Congress Should Spend More Time Budgeting, Not Less
Government-by-crisis may be the new normal, but it’s highly frustrating—both on Capitol Hill and off.
Some propose easing brinksmanship budgeting by giving Congress fewer budget deadlines to meet. One popular proposal, called biennial budgeting, would extend the budget cycle from one year to two. Proponents argue that this would free up valuable congressional time for oversight and other critical activities. That’s doubtful.
Lawmakers don’t find themselves under the budgetary gun because the Congressional schedule is too packed to follow regular order. Rather, government-by-crisis arises due to deep disagreements over the proper role of the federal government.
Tensions run higher today than in the past in part because the main battleground is getting proportionally smaller. Discretionary spending—the part of the budget where Congress exercises most of its policymaking muscle—is shrinking as a percentage of both the federal budget and the economy as a whole. Discretionary spending is projected to drop from 6.5 percent of GDP in 2016 to 5.2 percent in 2026.
Traditionally, both parties would deal with the discretionary budget through compromise—meaning each side would agree to accept the other’s spending increases. That’s becoming much harder to do when federal debt stands at $18.9 trillion and annual deficits are projected add an additional $9.4 trillion over the next decade.
At the same time, the Budget Control Act’s approach—a $1.2 trillion fallback sequester paired with spending caps—has proved to put too much strain on the discretionary budget if lawmakers are unwilling to fundamentally rethink the activities and size of federal agencies. The congressional earmark ban further reduced opportunities for lawmakers to grease the wheels of the budget process.
Meanwhile, mandatory spending remains largely shielded from congressional debate precisely because few action-forcing deadlines prompt Congress to review this part of the budget, which is on auto-pilot and growing rapidly. Mandatory spending now accounts for more than two-thirds of all federal expenditures and is projected to grow from 13.3 percent of GDP to 15.0 percent by 2026.
As mandatory spending grows and primary deficits rise, interest payments on the debt are expected to increase from 1.4 percent to 3.0 percent of GDP over the same period. Biennial budgeting would likely mean that Congress would spend even less time considering reforms to programs driving the country’s growing fiscal problems.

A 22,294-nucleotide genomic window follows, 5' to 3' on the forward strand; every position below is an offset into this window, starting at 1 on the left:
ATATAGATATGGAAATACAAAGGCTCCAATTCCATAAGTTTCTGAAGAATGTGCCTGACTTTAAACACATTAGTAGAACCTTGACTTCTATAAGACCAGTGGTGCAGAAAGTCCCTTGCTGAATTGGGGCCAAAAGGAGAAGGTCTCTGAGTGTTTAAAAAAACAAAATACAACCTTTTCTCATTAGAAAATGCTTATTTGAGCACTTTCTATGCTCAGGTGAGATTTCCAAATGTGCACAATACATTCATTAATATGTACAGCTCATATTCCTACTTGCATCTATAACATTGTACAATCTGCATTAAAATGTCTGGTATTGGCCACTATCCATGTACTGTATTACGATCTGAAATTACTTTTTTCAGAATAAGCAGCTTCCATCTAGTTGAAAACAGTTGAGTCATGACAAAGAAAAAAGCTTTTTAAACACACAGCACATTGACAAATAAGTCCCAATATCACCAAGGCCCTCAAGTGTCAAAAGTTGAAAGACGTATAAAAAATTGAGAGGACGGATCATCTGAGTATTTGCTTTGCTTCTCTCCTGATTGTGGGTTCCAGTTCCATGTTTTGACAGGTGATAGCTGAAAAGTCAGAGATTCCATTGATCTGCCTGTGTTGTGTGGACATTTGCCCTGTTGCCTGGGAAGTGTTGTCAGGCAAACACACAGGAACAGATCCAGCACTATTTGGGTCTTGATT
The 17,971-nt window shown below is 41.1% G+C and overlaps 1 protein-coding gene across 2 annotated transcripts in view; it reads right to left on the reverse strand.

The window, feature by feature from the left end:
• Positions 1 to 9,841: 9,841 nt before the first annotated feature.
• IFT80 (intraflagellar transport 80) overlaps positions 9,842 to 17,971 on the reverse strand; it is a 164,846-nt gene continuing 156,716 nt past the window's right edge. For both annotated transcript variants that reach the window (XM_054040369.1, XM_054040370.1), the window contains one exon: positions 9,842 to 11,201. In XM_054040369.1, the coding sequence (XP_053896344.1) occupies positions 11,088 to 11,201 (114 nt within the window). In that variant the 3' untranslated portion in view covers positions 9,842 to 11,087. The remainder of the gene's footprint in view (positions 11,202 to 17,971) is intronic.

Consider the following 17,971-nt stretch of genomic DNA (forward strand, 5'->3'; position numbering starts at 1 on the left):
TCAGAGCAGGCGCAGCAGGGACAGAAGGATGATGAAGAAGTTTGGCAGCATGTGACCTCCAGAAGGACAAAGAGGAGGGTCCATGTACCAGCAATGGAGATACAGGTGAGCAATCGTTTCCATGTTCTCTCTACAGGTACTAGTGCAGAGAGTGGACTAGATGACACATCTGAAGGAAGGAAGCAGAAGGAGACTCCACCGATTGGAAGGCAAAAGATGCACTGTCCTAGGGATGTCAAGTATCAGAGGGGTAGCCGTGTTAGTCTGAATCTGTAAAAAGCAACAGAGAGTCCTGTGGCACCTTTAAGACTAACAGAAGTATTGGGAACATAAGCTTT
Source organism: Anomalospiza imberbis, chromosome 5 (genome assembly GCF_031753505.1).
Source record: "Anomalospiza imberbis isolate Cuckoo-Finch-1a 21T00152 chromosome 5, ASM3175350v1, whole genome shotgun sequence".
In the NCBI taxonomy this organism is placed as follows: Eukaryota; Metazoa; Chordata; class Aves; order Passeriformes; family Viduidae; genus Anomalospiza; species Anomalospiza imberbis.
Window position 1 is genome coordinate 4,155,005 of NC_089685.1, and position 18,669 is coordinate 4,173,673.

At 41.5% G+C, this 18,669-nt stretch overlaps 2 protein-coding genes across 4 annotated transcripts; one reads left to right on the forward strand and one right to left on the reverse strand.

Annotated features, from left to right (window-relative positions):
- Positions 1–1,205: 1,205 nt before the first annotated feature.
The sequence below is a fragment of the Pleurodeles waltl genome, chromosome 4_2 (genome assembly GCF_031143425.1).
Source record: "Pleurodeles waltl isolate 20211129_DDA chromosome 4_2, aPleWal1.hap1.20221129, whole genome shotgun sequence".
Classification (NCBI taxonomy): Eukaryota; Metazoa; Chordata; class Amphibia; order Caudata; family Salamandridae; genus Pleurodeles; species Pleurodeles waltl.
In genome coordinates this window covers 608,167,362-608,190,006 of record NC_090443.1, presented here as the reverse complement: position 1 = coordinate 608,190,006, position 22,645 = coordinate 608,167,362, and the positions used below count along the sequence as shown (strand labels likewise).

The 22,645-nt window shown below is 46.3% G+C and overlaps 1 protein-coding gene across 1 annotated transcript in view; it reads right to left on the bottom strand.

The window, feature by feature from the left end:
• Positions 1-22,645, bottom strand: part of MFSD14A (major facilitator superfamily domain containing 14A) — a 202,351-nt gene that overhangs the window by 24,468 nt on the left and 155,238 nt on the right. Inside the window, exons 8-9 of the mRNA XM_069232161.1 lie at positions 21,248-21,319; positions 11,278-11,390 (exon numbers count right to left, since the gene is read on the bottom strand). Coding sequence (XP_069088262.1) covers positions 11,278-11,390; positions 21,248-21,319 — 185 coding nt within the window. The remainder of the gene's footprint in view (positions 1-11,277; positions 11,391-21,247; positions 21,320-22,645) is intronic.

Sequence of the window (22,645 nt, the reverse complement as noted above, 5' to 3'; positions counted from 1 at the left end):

Without grappling with the key drivers of spending and debt, proposals that shield Congress from more frequent debate merely sweep important policy debates under the rug for even longer. They are unlikely to result in a more deliberate approach. To the extent that biennial budgeting reduces interactions that force Congress to acknowledge the nation’s unsustainable fiscal trajectory, this proposal, if adopted, could do more harm than good.
Furthermore, the current budget process evolved as a rational response to key elements of the political environment. It reflects the fact that rising deficits (usually incurred due to war) should focus attention on the budget. Second, it reflects a desire by Congress to assert its budgetary powers.
Though new fiscal challenges may call for changes to the budget process (entitlements, not war spending, will likely continue to drive deficit growth), changes to the budget process should not erode the power of the Budget Committees or Congress.
Under a biennial budget process—one that exempts annual spending decisions—the Budget Committees will lose a significant amount of their already limited power. Congressional budgets will likely turn into two-year aggregate spending agreements (similar to the Bipartisan Budget Acts of 2013 and 2015) losing any focus on the long-term. At the same time, the most significant check that Congress has on the administration is the aggregate amount of resources provided to any agency. Under a proposal that includes biennial spending decisions, power will shift to the administration as Congress will have limited opportunities to revisit spending decisions.
Annual budgeting has an inherent value, as well. The process of writing a budget forces lawmakers to come out of their silos, think about the larger fiscal issues, and consider the fiscal consequences that may outlast their time in office.
In recent years, each member of the House has faced at least two votes on the nation’s fiscal trajectory each term in office. In the Senate, where the annual budget process has been ignored, members are rarely put in a position to think about larger fiscal issues. Rather than forcing innovative thought on the budget, biennial budgeting would likely produce budget resolutions of lower quality and with more rhetoric than substance.
We understand why members of Congress would not want to produce a budget every year. The fiscal situation is becoming more severe. Producing a credible balanced budget while continuing to support the current scope of government is becoming more difficult.
The solution to resolving government-by-crisis is not to lessen opportunities for confronting the size and composition of the federal budget. Rather, it is to address the forces that drive unsustainable spending and shrink congressional power.
Congress should adopt reforms that put the budget on a path to balance by reforming metastasizing programs like Social Security, Medicare and Medicaid. And it should reclaim its Constitutional authority by exercising more oversight over agencies and holding government bureaucrats accountable for mismanagement of public funds and responsibilities.
- Paul Winfree is the director of the Thomas A. Roe Institute for Economic Policy Studies at The Heritage Foundation.
- This piece originally appeared in The Hill.
This piece originally appeared in The Hill's "Congress Blog"